NEW DCC System! (or why would I spend big $ for ugly technology)

"Intellivision DCC" To Be Released Soon
Check out the new DCC system ..errr.... not. For those of us that remember, the product above is actually a Mattel Intellivision. From the early 1980's. What's my point? Simple, in the age of the iPhone, Wii, Xbox 360, etc... why is it that Digitrax, MRC, and NEC (to pick on the big 3 US makers anyway) make products that would have looked like telecom utility gear even 20 years ago? Are my fellow American industrialists just completely clueless when it comes to product design? Case in point, here are representative samples of their cornerstone products in the marketplace today:

Now I realize that this will offend some users that will point out that these systems are state of the art and a 'pretty box' is no substitute for easy operation, reliability, etc... Point taken, and I agree. My point is not that we should have 'pretty boxes' with crap functions, etc... but why is it crazy to expect both? By profession, I am a marketer. I'm not an industrial designer, but as a marketer I know that design communicates (sometimes dishonestly) attributes that the product would be expected to have. The 'message' I get from the product design of the above big 3 US manufacturers is that this DCC stuff is 80's technology and does not look fun at all.

Compare, if you will, the new Marklin Central Station 2. I can't speak for the technology or its capabilities (that's not my place and there are plenty of other places online to get that perspective. Its beautiful, is it not? For those of us that like technology and its sexy design, Marklin hit the ball out of the part (as we say in the states).
Marklin is not alone. Roco, while somewhat 'toy-like' in appearances, at least avoids looking like nuclear power plant testing equipment. Viessmann's Commander and ESU's Ecos also do a great job of making the appearance of their systems attempt to communicate something about the capabilities of their product in a way that is contemporary and stylish.

There certainly are some other companies whose products almost make it, I am thinking of the Hornby Elite and Lenz systems, which, only look about 10 years out of date versus the Digitrax, MRC, and NCE systems.

In sum, this post is really about my frustration with the offerings that are available. Despite their competency, I can't seriously consider any of the above products. Is that shallow? Maybe. I am considering the products that I mentioned have design elements that appeal to my sensibilities.

I hope this post resonates with others in this hobby. Again, its not a criticism of the systems themselves, but it is a call for our US (and other?) manufacturers to not be as lazy when it comes to the hobby. After all, the benefits of products and systems with more mass appeal are obvious to anyone in this hobby.


  1. Yes. Yes, yes, yes. Yes.

    One day, some model railroad company will hire their own Jonathan Ives, and the world will be a better place for it. But I'm not holding my breath.

  2. Sorry for not being original, but : LOL

    You couldn't be more right.
    I just took my 10 year old N models out of the box a year ago...meanwhile, things have evolved: Digital and so on, i'm thrilled by the new possibilities...but...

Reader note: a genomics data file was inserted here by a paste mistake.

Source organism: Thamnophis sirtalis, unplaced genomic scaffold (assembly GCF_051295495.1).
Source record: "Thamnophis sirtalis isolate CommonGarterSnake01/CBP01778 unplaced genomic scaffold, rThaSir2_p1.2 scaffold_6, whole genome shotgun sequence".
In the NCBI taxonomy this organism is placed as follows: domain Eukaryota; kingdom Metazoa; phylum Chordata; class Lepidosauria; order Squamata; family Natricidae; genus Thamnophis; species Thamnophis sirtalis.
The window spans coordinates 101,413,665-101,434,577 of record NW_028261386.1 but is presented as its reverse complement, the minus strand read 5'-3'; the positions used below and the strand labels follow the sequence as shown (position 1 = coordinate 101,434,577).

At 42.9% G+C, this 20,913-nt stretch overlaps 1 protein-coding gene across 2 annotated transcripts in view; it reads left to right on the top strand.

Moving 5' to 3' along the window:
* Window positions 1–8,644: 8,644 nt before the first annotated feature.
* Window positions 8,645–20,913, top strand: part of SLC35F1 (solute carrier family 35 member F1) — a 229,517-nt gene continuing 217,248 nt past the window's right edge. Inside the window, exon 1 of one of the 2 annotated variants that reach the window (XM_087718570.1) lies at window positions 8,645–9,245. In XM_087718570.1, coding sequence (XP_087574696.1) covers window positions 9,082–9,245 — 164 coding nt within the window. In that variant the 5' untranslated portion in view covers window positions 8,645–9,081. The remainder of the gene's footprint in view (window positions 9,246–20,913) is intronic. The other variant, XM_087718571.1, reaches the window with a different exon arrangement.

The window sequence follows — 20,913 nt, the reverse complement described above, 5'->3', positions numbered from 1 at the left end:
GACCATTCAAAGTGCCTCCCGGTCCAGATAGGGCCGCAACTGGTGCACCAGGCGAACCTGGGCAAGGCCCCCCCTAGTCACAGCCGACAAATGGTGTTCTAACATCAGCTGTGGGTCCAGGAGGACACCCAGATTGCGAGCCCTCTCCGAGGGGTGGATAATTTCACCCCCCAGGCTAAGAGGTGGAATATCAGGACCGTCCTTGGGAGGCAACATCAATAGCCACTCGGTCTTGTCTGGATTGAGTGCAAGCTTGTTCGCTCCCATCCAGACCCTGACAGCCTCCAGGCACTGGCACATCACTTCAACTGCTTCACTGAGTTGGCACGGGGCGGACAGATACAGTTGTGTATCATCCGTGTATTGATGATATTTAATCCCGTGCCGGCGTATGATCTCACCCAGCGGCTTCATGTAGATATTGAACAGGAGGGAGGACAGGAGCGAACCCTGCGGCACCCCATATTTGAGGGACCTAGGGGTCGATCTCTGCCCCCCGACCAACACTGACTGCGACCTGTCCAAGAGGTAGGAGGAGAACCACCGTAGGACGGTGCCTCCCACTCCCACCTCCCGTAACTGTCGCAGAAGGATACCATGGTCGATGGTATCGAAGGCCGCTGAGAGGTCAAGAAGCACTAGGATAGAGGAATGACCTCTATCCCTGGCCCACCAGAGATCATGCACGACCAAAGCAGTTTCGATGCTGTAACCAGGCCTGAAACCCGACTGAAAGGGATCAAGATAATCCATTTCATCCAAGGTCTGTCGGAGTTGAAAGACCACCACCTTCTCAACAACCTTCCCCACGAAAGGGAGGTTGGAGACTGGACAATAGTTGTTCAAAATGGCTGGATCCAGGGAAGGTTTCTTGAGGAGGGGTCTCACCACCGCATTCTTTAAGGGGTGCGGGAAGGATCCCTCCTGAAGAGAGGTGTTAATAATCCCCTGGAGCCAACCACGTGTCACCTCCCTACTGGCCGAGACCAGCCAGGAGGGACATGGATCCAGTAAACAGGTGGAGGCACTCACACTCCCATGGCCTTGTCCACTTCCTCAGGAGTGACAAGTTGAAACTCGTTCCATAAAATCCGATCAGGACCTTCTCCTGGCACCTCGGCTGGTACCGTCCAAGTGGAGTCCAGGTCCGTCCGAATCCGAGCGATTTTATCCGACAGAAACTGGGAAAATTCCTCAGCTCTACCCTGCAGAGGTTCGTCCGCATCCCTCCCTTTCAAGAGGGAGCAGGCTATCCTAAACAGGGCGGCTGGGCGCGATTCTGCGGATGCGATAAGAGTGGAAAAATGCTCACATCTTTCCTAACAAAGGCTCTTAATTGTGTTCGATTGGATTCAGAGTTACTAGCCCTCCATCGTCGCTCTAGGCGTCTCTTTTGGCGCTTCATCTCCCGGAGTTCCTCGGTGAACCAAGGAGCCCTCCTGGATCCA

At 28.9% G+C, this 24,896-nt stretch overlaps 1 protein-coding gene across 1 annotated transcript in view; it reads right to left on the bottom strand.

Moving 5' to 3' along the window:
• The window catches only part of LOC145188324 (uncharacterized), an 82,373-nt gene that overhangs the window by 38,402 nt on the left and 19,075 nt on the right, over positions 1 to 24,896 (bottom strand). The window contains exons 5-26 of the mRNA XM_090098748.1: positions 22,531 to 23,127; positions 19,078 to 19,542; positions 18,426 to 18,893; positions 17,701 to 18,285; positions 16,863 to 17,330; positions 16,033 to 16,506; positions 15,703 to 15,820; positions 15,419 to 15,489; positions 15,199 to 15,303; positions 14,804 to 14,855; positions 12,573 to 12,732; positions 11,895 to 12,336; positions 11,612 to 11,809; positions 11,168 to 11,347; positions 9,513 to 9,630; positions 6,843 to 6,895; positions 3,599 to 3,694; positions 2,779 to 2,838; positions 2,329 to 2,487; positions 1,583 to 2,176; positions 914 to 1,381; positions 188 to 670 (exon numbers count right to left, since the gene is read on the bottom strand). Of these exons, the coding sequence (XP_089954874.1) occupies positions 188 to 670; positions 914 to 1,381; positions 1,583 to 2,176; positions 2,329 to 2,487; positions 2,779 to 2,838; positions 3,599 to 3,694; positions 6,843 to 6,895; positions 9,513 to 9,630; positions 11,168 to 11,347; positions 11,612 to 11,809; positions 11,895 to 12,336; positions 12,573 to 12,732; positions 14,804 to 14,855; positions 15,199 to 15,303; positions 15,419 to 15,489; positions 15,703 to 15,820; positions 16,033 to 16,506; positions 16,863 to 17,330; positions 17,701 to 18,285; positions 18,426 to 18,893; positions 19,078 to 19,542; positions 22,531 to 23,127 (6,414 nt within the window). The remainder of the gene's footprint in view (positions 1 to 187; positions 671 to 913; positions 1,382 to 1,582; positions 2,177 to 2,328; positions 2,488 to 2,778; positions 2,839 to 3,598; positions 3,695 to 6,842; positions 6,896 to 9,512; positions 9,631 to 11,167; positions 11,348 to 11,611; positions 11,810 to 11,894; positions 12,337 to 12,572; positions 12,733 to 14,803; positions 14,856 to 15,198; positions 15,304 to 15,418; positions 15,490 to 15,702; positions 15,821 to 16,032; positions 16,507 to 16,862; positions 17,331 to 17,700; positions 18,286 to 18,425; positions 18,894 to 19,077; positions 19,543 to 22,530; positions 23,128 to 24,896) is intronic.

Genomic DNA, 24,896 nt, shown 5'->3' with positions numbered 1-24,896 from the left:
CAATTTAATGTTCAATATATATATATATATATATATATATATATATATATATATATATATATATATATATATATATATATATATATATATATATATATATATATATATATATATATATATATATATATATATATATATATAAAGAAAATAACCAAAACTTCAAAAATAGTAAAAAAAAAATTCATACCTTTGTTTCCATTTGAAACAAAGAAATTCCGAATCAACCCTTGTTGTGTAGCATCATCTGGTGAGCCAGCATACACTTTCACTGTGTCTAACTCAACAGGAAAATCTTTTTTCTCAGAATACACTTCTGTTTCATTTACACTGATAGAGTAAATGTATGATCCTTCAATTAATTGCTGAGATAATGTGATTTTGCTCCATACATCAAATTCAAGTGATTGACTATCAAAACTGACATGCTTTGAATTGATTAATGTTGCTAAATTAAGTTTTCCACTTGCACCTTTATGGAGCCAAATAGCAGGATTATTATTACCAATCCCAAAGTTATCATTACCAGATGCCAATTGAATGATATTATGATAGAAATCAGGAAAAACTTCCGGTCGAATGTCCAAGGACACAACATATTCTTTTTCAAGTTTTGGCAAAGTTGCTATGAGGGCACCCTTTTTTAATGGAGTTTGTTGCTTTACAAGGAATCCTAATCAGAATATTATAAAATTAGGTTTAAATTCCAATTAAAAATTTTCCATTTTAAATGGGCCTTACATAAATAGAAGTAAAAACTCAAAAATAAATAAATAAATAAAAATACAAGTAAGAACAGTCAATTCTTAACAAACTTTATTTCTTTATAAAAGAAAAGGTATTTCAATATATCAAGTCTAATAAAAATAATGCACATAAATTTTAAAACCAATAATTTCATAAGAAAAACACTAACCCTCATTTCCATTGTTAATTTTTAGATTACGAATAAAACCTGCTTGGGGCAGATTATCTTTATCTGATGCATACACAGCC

Design is just awful, it seems the model train industry (already in great trouble) makes everything possible to scare off children, the potential customers of tomorrow.

    If I may add, however, design isn't the only issue, it is also often user friendliness. You quote the Märklin Mobile station, how about the mobile station? (I'm using the trix mobile station, just as you do I think)
    Well, design is pretty ok and let's forget the 1990's like LCD screen...but the menu structure is awful, and not consistent with the few buttons onboard!
    I am now pretty comfortable with it...but a simple improvement on usability (buttons with clear function...) would clearly be a post-sale satisfaction argument.

  3. Thanks Pierre. Its funny, I think that there are more of us that feel that way than the model train industry realizes. I went to a train show over the weekend, just north of Seattle, and there were thousands of people there, from all age groups, etc... I was actually quite surprised. Everybody loves a good layout! But we are own worst enemy when it comes to the main thing you use to interact with the layout...the controller!

    I am with you, I've come to 'adapt' to the Mobile Station. I would probably upgrade, but at this time, there is nothing that makes the expenditure worth the money!

    Thanks for your comment!

  4. Hi Jerry,
    Just a comment a bit out of the line. I thought I'd stick to my Mobile Station, and then I just found a cheap second hand Viessmann Commander.

    Wow! This thing is amazing. Color touch screen, pictures of the locs, PC updates, automatic recognition of locs on programming track, on screen touch track layout(s) with turnout/accessory control, automated, semi-automated or manual traffic...

    To remain in the theme of your article I would add two things:
    - Design is somewhat "end-1990's", not ugly really, I actually like it...but the beast also integrates modern turn and click buttons which is a more positive point.
    - The interface looks a bit like an old Linux interface, but the logic of the panels is incredibly well done, I got used to it in 5 mins (it was way more for the more limited Mobile Station).